The Shiitake Mushroom, the third most widely distributed mushroom in the world, has enjoyed a prominent spot in Asian cuisine for centuries. People eat shiitake mushrooms raw, cooked or dried, making them a versatile food you can incorporate into a wide array of meals. Raw shiitakes offer the largest number of health benefits, but dried shiitakes are also rich in vitamins and minerals. Cooking a shiitake mushroom, however, depletes it of a large portions of its nutrients.


  • Calories, Protein and Fiber: Shiitake mushrooms can be a beneficial addition to your diet if you are trying to lose weight or avoid gaining weight. A serving of four raw shiitake mushrooms has only 26 calories and less than a gram of fat. They also provide 2 grams of dietary fiber, helping to keep you feeling full and satisfied, and nearly 2 grams of protein. Cooked and dried shiitake mushrooms, though still extremely low in calories, are a little more energy-dense. Four of them have about 40 calories, but they are lower in protein and fiber than raw shiitake mushrooms.
  • B-Complex Vitamins: Shiitake mushrooms provide B-complex vitamins that benefit your metabolism by helping your body convert food into energy. B vitamins also help your body make red blood cells, protecting you from developing anemia. Four raw shiitake mushrooms contain one-seventh of the riboflavin, one-fifth of the niacin and one-sixth of the vitamin B-6 you need each day. Cooked shiitake mushrooms have less of each of these vitamins, but dried shiitakes contain a little more riboflavin than raw mushrooms.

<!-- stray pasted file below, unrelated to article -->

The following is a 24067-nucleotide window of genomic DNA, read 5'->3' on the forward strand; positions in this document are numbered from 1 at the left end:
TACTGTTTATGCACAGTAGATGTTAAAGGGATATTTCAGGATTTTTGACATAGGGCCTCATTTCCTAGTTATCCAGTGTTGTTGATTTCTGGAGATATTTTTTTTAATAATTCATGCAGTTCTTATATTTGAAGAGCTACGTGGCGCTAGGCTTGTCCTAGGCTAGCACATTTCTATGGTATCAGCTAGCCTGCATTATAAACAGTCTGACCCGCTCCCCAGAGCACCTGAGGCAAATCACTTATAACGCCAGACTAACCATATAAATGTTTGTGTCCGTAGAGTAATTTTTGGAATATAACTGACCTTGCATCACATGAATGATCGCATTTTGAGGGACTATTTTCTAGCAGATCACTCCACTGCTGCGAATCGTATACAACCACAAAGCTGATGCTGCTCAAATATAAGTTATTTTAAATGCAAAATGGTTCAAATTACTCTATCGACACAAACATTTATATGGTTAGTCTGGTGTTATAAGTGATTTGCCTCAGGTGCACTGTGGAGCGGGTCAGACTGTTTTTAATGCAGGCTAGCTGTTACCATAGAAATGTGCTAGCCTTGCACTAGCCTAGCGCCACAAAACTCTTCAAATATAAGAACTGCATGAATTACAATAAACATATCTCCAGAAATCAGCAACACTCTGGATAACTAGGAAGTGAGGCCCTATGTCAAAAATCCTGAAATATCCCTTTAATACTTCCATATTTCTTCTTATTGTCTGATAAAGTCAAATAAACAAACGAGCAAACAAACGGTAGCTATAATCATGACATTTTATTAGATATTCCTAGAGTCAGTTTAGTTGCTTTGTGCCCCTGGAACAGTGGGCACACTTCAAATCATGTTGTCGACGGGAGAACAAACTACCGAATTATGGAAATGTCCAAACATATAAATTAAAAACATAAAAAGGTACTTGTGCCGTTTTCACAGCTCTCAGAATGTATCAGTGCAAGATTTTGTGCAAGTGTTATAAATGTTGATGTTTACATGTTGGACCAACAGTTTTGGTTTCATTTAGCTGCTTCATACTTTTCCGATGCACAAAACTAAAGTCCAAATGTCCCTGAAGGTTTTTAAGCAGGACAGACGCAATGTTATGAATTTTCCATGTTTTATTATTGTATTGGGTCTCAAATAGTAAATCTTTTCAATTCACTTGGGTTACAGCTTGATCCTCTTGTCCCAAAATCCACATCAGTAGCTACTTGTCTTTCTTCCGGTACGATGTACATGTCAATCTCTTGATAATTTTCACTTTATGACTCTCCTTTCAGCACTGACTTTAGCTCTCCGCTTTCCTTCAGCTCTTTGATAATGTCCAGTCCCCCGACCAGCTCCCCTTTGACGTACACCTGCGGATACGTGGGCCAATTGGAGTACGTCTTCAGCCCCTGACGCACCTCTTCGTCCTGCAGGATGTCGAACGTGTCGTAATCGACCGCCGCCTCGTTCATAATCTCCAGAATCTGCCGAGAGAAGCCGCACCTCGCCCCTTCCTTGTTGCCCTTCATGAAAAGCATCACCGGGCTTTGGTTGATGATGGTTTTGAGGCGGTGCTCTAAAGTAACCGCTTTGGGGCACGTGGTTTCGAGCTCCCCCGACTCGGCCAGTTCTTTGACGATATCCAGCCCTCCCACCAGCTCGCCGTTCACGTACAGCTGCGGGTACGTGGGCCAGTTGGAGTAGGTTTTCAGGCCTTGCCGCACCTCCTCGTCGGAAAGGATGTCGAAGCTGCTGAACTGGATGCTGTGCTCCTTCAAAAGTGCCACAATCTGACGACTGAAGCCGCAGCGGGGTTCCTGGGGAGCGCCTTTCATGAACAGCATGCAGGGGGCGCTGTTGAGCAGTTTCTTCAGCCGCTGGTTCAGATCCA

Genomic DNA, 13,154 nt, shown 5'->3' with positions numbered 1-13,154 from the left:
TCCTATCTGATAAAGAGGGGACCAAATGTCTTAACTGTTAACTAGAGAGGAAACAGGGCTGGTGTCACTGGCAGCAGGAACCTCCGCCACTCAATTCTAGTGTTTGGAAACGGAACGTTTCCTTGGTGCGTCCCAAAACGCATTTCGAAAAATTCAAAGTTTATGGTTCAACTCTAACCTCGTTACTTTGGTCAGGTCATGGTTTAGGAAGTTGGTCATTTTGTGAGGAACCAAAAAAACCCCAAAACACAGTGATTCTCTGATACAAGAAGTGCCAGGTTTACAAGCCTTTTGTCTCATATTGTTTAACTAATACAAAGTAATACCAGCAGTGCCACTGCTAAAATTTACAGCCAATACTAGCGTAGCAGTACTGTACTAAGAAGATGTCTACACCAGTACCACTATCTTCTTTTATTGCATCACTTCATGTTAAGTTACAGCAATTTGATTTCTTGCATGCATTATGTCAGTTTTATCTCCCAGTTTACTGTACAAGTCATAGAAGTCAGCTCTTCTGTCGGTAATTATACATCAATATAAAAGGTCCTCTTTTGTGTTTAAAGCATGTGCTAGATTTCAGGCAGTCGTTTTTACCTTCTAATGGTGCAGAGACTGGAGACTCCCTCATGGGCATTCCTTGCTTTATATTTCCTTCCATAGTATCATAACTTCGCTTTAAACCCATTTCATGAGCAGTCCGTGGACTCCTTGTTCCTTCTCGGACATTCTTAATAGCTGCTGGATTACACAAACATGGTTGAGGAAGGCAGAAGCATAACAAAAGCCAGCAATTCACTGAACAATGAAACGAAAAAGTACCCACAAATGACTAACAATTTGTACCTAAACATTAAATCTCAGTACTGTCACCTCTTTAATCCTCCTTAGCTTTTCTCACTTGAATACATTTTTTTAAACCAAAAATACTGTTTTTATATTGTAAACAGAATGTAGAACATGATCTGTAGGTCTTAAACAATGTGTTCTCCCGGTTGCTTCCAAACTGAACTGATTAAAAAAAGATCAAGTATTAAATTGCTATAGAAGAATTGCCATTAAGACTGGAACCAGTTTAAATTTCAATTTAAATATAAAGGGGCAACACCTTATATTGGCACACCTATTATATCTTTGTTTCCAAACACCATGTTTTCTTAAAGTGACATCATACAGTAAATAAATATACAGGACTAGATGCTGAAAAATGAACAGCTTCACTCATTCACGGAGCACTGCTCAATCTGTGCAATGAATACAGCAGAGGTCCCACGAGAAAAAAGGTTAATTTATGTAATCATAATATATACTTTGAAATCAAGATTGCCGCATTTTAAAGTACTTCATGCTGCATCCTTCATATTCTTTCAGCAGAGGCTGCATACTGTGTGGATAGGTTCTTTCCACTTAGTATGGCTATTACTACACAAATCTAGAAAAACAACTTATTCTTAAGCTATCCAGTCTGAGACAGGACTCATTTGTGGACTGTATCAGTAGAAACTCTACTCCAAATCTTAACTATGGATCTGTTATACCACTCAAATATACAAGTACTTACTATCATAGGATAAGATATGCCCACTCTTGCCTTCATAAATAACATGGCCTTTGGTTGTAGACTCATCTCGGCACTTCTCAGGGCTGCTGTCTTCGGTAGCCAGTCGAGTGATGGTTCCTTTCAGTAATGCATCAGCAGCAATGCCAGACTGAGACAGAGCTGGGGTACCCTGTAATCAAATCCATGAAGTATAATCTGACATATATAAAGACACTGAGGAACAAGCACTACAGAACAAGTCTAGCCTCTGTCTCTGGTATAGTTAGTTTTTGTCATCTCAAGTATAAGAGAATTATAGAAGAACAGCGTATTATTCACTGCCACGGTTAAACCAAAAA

• Minerals: If you are trying to increase your intake of essential minerals, adding shiitake mushrooms is a flavorful way to supplement your diet. A serving of raw shiitakes provides about one-twentieth of the magnesium and potassium you need each day, as well as 10 percent of your recommended daily intake for phosphorus. Cooking shiitake mushrooms depletes them of three-fourths of their phosphorus content and two-thirds of their potassium content, but dried shiitakes have just as much potassium and even more magnesium than raw.
  • Anti-Tumor Activity: Shiitake mushrooms have anti-cancer properties, according to Japanese researchers who published a study in “Cancer Science” in 2011. The research team gave a powdered shiitake extract to mice with melanoma and found that their tumors stopped growing. Shiitake extract appears to restore melanoma-reactive T cells, an important aspect of cancer treatment. The researchers recommended using shiitake extract as part of a treatment program for cancer patients because it is safe and can easily be administered on an outpatient basis.


Source: Appleby, Maia; “What Are the Benefits of Shiitake Mushrooms?”, Demand Media,

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